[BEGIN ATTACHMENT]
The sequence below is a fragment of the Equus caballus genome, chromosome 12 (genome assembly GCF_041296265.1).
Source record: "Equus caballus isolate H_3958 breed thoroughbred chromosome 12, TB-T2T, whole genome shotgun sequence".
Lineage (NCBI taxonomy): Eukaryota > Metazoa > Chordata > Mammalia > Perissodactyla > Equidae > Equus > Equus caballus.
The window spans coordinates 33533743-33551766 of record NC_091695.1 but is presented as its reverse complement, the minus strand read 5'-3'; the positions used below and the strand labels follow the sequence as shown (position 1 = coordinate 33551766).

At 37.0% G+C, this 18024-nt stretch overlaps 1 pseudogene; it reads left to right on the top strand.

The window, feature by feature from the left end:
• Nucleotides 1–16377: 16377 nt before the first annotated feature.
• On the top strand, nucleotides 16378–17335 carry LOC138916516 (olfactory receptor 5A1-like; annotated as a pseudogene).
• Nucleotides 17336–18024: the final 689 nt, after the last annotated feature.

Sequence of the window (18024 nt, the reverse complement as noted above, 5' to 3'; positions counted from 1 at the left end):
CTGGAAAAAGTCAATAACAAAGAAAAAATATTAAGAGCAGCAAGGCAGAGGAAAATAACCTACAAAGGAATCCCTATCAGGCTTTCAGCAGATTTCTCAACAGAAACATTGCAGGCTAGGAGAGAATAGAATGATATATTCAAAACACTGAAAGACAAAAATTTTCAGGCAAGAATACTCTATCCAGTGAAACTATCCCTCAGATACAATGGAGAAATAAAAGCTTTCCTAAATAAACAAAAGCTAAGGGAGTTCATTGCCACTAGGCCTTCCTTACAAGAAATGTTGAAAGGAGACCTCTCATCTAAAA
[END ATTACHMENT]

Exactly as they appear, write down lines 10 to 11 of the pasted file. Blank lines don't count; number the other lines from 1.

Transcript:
Sequence of the window (18024 nt, the reverse complement as noted above, 5' to 3'; positions counted from 1 at the left end):
CTGGAAAAAGTCAATAACAAAGAAAAAATATTAAGAGCAGCAAGGCAGAGGAAAATAACCTACAAAGGAATCCCTATCAGGCTTTCAGCAGATTTCTCAACAGAAACATTGCAGGCTAGGAGAGAATAGAATGATATATTCAAAACACTGAAAGACAAAAATTTTCAGGCAAGAATACTCTATCCAGTGAAACTATCCCTCAGATACAATGGAGAAATAAAAGCTTTCCTAAATAAACAAAAGCTAAGGGAGTTCATTGCCACTAGGCCTTCCTTACAAGAAATGTTGAAAGGAGACCTCTCATCTAAAA